Doug Brunt (01:27):
Thank you. My name is Doug Brunt and again, I'm the chief operating officer at Ceres. Part of my background, I grew up in Madison County, Indiana. I've got the wife and two kids, went to Purdue, worked kind of in the co-op system my whole life. Started Madison County co-op and worked through, ended up being the CEO there, CEO at Ag One. Then spent 20 years with Land O'Lakes and then came back to my dream job about five years ago at Ceres and get to help them. I had tended to help some of our larger customers throughout the whole country at a pretty high level. This allowed me to kind of take it all the way through and the fact that get to do it without getting on an airplane and it's a great team and certainly the leadership there, Jeff, Troy, and myself have been very close allies and friends and partners and customer, all that kind of relationship for a long time and so the opportunity to work with him and the team that we're able to assemble there has been certainly a great, great opportunity.
Morgan Seger (02:30):
Before we dive into the strategic initiatives, while we had Doug in the studio, I wanted to ask him some questions around his leadership style. So he shares what his leadership philosophy is and how he became that type of leader,
Doug Brunt (02:43):
But I think there are some key things that you've pick up and that kind of are your beacons as you lead people through things. To me, I think about leadership, I think about needing to have a compelling view of the future and by compelling view, I mean you got to be able to share it but you got to be enthusiastic or be able to articulate it and it's got to be so compelling that you want people to get up and run there with you. And it's also part about not sharing the future in such a way that nobody's afraid of what's going to happen. We may not know exactly what's going to happen, but you got to kind of create an atmosphere with your team that you, you're not afraid of anything that might happen and that confidence that you give 'em and that that's very rewarding and that's what we try to do from that standpoint.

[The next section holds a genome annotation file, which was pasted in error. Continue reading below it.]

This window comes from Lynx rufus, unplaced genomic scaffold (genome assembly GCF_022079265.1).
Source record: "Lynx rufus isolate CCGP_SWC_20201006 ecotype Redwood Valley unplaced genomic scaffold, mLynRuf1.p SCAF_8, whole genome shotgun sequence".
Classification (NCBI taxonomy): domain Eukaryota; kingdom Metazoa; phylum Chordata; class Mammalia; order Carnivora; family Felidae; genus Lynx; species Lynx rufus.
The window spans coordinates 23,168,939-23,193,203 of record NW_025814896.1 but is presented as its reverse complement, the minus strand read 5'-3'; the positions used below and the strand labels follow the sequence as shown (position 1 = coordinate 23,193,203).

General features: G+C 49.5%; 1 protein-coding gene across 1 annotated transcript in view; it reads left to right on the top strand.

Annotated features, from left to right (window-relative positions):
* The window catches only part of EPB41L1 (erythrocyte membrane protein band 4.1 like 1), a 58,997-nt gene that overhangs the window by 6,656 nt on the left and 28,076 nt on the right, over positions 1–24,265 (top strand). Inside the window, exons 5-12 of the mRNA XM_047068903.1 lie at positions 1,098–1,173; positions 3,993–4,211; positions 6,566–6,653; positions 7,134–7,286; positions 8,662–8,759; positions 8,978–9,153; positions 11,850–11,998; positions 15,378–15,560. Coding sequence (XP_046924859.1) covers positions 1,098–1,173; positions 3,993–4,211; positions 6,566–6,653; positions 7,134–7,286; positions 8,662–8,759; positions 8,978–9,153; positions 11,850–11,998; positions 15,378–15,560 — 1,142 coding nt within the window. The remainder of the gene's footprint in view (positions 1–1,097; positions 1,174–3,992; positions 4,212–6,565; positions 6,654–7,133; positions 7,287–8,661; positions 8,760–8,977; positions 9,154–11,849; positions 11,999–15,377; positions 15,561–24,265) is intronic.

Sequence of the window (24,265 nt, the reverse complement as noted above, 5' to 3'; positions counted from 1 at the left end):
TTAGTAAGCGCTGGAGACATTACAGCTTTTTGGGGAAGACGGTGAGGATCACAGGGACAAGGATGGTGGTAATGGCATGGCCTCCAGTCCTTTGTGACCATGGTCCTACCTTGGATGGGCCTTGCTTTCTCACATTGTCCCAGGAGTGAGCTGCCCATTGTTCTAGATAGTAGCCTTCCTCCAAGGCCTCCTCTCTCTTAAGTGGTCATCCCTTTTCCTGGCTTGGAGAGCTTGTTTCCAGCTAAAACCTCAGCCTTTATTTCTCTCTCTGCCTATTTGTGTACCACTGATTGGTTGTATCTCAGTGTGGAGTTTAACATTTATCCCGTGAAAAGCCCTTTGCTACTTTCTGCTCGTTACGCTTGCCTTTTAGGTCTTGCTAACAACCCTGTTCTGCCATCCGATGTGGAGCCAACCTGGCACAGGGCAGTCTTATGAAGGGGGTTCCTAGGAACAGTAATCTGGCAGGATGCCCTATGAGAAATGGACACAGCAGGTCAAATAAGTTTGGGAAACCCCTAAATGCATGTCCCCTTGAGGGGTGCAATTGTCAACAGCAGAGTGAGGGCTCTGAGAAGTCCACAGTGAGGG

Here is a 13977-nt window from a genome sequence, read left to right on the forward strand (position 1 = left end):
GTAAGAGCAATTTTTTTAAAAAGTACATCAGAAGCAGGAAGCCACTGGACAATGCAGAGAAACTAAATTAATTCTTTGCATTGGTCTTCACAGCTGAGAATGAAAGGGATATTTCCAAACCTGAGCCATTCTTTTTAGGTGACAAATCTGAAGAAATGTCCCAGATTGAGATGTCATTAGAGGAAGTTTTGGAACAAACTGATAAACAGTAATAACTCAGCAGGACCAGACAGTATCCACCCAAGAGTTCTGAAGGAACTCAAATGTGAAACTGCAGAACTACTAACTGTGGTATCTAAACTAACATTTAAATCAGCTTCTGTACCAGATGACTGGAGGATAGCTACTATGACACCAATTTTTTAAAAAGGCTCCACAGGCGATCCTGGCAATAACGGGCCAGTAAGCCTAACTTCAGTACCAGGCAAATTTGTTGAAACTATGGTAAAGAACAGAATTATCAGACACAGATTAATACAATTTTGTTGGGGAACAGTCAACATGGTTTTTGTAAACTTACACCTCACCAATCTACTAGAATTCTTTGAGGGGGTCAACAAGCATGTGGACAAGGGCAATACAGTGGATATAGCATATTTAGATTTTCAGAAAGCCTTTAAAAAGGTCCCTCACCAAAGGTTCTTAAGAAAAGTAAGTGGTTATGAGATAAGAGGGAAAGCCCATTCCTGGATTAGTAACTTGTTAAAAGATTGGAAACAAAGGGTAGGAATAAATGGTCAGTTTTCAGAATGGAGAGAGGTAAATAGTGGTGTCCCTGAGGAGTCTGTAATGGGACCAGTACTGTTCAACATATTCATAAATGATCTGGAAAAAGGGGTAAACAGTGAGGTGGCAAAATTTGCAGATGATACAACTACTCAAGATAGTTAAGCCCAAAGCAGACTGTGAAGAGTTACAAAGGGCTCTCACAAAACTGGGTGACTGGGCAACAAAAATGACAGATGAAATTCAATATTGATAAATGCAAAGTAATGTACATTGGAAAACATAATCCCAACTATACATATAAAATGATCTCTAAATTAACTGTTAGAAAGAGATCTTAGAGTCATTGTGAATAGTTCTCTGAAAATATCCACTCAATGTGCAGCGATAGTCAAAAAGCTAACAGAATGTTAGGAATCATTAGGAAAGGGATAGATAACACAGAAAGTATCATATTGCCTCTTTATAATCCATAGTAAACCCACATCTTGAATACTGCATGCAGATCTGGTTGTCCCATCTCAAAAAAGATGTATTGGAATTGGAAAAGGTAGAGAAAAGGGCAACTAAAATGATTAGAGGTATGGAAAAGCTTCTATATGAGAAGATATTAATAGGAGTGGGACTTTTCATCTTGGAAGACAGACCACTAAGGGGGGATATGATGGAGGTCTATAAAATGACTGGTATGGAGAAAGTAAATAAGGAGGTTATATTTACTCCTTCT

I'd say another one that's been very big for me is kind of thinking about that we don't, your comp competition being staying ahead of your most progressive customer instead of focusing all through the last 35 years instead of focusing on what somebody's actually doing in your own space necessarily thinking about it from the customer and staying ahead of your most progressive customers has been kind of that drive that's kept us sharp I think in whichever organization. And that's say those two things, that compelling view of the future and then that focusing on staying ahead of the progressive customer. It's probably the two that a lot of other things tie into.
Laurel Mann (04:10):
And Doug, I'd love to add to that because when you came to series in 2018, I think it was in the fall and you made one promise and you said the only promise would be that there would be the constant sea of change and change was there was going to be more change and it was going to come faster and you did not disappoint because when you look back at the last five years, I think one of the great things about the initiatives is that they have given people, you know, boil it down simply to just a couple of words that the whole team is rallied behind. The whole team knows where we're going, they know our direction and then they learn their role in fulfilling each one of those initiatives and I felt that clarity was just really powerful because a Ceres is a strong company and it always has been, but I felt like really rallying our employee group, especially through the troubled times that we may have seen as a country and just a pandemic. There was a lot of things that have happened that really helped us to stay united around those imperatives. So I was grateful to have those.
Morgan Seger (05:10):
Laurel mentioned how these imperatives help the employees at Ceres solutions stay focused on what is important for that year no matter what comes at them next. Doug walks us through how and why he takes this approach and how he prioritizes zooming out from the day-to-day tasks to really focus on the future and how this organization can have the biggest impact.
Doug Brunt (05:34):
You have to consciously do that, right? It's real easy to get sucked in to the day-to-day. I try to always focus, think about my account, especially in the role that I'm in. I focus half of my calendar on futuristic things versus what I'm going to say The fire of today is lighting the fire for tomorrow in those two kind of things and balancing that out doesn't always work. I mean there are things that come up and don't, you're never as good as you want to be in from those things, but just trying to make sure that you keep that time and you got to have focus. I mean that you just have to focus on